The Value of Magic
While measuring an individual or organization’s magic is difficult, there’s no questioning that the presence of magic has tremendous value. Let’s consider the following questions:
How much is a two-hundred-dollar Nike sneaker worth if you remove the Swoosh? Twenty dollars? Ten?
What premium would you pay for a pork bun made by David Chang? Sushi made by Nobu? Pasta made by Mario Batali?
Why do people pay extra to stay in an Ace Hotel instead of a Holiday Inn? Or fly JetBlue instead of American?
Why does a cotton sweatshirt with a Supreme logo resell on the secondary market for over $500, when they sell at retail for just $125?
Or, at a simpler level, do Windex and Fantastic really clean better than the generic, drugstore versions? Do they clean fifty cents better or five dollars better?
The value of magic is the difference between the branded price and the commodity price of a product, service, idea, or person.
Let’s discuss our Nike sneaker with its Swoosh removed for a moment. I would imagine if you removed the branding from a pair of Nike Dunk sneakers they would be worth no more than 20 percent of their retail price, maybe less. That means that more than 80 percent of the value of a Nike sneaker is tied up in the emotional elements you can’t see or touch. But just because you can’t see it or touch it doesn’t mean it isn’t real?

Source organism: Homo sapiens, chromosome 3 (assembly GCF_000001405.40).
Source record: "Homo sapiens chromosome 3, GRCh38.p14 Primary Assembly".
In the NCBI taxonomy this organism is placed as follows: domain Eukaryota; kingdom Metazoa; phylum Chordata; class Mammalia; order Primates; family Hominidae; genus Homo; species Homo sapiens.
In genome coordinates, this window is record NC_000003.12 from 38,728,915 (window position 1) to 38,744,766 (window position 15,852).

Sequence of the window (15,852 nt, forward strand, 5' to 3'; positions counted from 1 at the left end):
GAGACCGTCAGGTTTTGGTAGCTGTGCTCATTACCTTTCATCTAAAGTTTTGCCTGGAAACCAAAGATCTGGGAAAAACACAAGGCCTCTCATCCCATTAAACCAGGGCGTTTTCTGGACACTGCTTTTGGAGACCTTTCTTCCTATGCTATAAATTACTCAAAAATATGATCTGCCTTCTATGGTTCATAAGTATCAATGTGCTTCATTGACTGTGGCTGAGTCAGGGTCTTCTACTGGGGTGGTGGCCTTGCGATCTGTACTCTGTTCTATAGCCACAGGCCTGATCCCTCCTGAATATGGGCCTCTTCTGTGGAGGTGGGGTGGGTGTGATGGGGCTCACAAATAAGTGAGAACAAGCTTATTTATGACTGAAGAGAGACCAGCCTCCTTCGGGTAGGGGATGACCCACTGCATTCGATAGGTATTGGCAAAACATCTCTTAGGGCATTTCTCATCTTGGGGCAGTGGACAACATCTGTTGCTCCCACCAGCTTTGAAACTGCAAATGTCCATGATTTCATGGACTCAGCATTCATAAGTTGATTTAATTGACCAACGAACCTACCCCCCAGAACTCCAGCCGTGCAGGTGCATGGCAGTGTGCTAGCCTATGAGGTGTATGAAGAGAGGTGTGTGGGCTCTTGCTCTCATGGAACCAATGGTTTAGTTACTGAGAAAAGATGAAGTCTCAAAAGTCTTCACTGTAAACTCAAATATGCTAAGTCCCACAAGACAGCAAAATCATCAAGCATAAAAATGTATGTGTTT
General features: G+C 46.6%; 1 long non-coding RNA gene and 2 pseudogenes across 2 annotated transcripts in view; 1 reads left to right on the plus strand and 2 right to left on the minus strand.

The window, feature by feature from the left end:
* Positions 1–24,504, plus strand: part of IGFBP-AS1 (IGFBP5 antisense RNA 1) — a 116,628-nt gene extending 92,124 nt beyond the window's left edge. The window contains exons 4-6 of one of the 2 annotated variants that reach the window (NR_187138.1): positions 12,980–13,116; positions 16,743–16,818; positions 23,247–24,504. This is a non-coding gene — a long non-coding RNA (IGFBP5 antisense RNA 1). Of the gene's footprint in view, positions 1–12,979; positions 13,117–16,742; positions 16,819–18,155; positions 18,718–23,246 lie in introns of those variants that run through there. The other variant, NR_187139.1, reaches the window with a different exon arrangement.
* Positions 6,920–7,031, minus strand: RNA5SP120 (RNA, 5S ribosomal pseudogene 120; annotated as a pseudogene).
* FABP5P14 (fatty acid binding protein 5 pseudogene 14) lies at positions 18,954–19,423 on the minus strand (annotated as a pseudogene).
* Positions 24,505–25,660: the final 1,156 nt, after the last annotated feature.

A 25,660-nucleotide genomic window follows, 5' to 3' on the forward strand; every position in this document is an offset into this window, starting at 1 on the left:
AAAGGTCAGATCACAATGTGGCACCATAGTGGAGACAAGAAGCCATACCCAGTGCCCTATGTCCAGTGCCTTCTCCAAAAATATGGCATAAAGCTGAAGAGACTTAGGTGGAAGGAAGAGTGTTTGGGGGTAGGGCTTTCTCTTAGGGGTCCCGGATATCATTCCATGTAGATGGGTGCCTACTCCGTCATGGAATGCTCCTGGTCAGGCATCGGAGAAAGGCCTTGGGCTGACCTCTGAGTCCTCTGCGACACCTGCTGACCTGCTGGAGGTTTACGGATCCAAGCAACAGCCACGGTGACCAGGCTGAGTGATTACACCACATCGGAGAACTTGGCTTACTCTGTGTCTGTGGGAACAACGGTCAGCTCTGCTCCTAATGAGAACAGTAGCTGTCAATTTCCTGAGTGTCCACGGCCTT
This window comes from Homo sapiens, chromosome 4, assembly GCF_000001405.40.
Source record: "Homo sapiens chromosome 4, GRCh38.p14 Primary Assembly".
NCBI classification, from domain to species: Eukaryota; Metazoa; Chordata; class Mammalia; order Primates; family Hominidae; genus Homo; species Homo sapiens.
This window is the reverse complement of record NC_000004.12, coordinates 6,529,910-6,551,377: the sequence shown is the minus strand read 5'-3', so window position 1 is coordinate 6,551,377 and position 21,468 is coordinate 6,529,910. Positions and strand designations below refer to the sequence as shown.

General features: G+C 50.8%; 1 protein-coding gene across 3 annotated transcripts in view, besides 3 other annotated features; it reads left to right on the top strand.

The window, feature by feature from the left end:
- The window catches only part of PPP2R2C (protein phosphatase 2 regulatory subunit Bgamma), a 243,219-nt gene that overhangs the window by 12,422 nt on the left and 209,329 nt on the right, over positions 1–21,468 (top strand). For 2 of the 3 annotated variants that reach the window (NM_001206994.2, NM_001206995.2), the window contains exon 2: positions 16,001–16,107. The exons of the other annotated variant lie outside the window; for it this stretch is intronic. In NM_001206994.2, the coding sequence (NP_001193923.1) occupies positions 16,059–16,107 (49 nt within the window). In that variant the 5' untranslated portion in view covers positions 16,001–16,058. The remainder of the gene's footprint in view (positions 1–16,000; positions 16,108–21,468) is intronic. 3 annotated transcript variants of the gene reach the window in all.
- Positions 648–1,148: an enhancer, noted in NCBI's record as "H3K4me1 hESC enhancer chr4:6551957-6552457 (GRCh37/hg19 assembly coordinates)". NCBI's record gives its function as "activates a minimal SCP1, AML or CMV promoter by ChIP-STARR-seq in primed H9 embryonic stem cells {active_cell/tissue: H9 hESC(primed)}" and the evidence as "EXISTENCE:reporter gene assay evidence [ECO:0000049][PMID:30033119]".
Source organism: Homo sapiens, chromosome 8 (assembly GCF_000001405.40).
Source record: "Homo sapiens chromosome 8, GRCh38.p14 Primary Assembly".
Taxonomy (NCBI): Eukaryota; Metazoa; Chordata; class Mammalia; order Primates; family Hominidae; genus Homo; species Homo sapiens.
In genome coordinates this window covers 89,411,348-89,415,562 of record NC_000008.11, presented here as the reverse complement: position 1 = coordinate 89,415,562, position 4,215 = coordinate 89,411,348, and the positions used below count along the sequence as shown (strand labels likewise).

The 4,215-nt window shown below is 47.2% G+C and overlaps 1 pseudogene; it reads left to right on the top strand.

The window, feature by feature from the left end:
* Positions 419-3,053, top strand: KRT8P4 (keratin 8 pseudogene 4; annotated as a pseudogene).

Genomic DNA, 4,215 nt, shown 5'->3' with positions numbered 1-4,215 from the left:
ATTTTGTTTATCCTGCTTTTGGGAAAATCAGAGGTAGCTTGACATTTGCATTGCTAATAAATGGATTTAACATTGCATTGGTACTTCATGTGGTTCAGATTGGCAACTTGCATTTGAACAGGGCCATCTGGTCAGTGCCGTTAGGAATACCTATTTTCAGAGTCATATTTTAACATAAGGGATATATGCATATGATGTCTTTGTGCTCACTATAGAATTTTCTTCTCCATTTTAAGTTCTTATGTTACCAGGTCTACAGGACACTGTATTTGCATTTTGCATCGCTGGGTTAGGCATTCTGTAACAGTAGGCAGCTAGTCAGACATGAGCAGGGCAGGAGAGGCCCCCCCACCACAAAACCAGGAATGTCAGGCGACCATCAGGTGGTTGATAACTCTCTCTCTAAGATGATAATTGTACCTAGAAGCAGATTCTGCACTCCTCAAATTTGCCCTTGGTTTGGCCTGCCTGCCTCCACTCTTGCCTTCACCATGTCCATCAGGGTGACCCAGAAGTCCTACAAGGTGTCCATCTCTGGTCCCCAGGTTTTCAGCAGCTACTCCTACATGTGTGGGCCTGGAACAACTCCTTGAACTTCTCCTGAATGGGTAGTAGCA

For a counterpoint, let’s look at Kanye West’s relationship with Adidas. Kanye has little or no athletic prowess; he’s a musician, a tastemaker, a hype man. Whatever you may think of Kanye, he gets people talking and has been able to use his brand to create value for his partners. And that’s exactly what he did when he designed a line of sneakers for Adidas, the Yeezy Boost. In February 2015, a limited run of his shoes sold out within ten minutes at a retail price of two hundred dollars. The shoes were then released to a wider audience a month later and once again sold out in record time.
This is where things start to get interesting. According to Complex magazine, the following quarter the Yeezy Boost accounted for $2.3 million in sales on eBay, three times the gross sales of its closest competitor, for an average price of $751 per pair, $451 above the retail price. Let’s assume it cost Adidas fifty dollars per pair to produce and market a pair of Yeezy Boost. If that’s the case, Kanye West’s magic is worth $701 per pair, and that doesn’t include the halo value to the overall Adidas brand.
In late June 2016 Adidas signed Kanye West to ”the biggest partnership between a sports brand and a non-athlete to date.” The deal could be worth more than a billion dollars to Kanye and countless billions more to Adidas.
That is the value of magic.